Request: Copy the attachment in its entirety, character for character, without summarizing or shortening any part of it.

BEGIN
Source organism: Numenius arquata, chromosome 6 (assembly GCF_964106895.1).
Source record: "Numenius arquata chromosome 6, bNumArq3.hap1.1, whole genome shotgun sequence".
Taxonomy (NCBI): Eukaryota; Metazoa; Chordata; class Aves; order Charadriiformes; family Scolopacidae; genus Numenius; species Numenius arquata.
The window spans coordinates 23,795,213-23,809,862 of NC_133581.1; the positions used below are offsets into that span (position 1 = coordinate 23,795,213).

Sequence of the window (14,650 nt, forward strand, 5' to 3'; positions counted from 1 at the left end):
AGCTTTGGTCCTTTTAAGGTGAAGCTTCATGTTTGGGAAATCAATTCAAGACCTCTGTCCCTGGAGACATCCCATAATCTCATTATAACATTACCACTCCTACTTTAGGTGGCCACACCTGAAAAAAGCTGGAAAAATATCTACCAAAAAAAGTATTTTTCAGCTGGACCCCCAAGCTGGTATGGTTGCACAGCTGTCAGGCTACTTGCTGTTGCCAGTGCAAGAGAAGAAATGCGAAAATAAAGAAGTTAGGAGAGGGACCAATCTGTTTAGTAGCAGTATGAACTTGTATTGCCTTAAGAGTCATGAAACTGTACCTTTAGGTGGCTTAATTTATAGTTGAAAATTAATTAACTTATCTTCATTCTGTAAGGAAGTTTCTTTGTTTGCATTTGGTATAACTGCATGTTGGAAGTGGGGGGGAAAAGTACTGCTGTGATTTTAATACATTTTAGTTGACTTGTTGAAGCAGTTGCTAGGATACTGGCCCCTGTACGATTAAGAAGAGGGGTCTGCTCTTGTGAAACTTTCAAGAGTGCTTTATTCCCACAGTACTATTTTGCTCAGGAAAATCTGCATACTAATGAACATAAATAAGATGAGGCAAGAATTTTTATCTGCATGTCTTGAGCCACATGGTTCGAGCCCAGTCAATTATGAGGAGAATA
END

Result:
Source organism: Numenius arquata, chromosome 6 (assembly GCF_964106895.1).
Source record: "Numenius arquata chromosome 6, bNumArq3.hap1.1, whole genome shotgun sequence".
Taxonomy (NCBI): Eukaryota; Metazoa; Chordata; class Aves; order Charadriiformes; family Scolopacidae; genus Numenius; species Numenius arquata.
The window spans coordinates 23,795,213-23,809,862 of NC_133581.1; the positions used below are offsets into that span (position 1 = coordinate 23,795,213).

Sequence of the window (14,650 nt, forward strand, 5' to 3'; positions counted from 1 at the left end):
AGCTTTGGTCCTTTTAAGGTGAAGCTTCATGTTTGGGAAATCAATTCAAGACCTCTGTCCCTGGAGACATCCCATAATCTCATTATAACATTACCACTCCTACTTTAGGTGGCCACACCTGAAAAAAGCTGGAAAAATATCTACCAAAAAAAGTATTTTTCAGCTGGACCCCCAAGCTGGTATGGTTGCACAGCTGTCAGGCTACTTGCTGTTGCCAGTGCAAGAGAAGAAATGCGAAAATAAAGAAGTTAGGAGAGGGACCAATCTGTTTAGTAGCAGTATGAACTTGTATTGCCTTAAGAGTCATGAAACTGTACCTTTAGGTGGCTTAATTTATAGTTGAAAATTAATTAACTTATCTTCATTCTGTAAGGAAGTTTCTTTGTTTGCATTTGGTATAACTGCATGTTGGAAGTGGGGGGGAAAAGTACTGCTGTGATTTTAATACATTTTAGTTGACTTGTTGAAGCAGTTGCTAGGATACTGGCCCCTGTACGATTAAGAAGAGGGGTCTGCTCTTGTGAAACTTTCAAGAGTGCTTTATTCCCACAGTACTATTTTGCTCAGGAAAATCTGCATACTAATGAACATAAATAAGATGAGGCAAGAATTTTTATCTGCATGTCTTGAGCCACATGGTTCGAGCCCAGTCAATTATGAGGAGAATA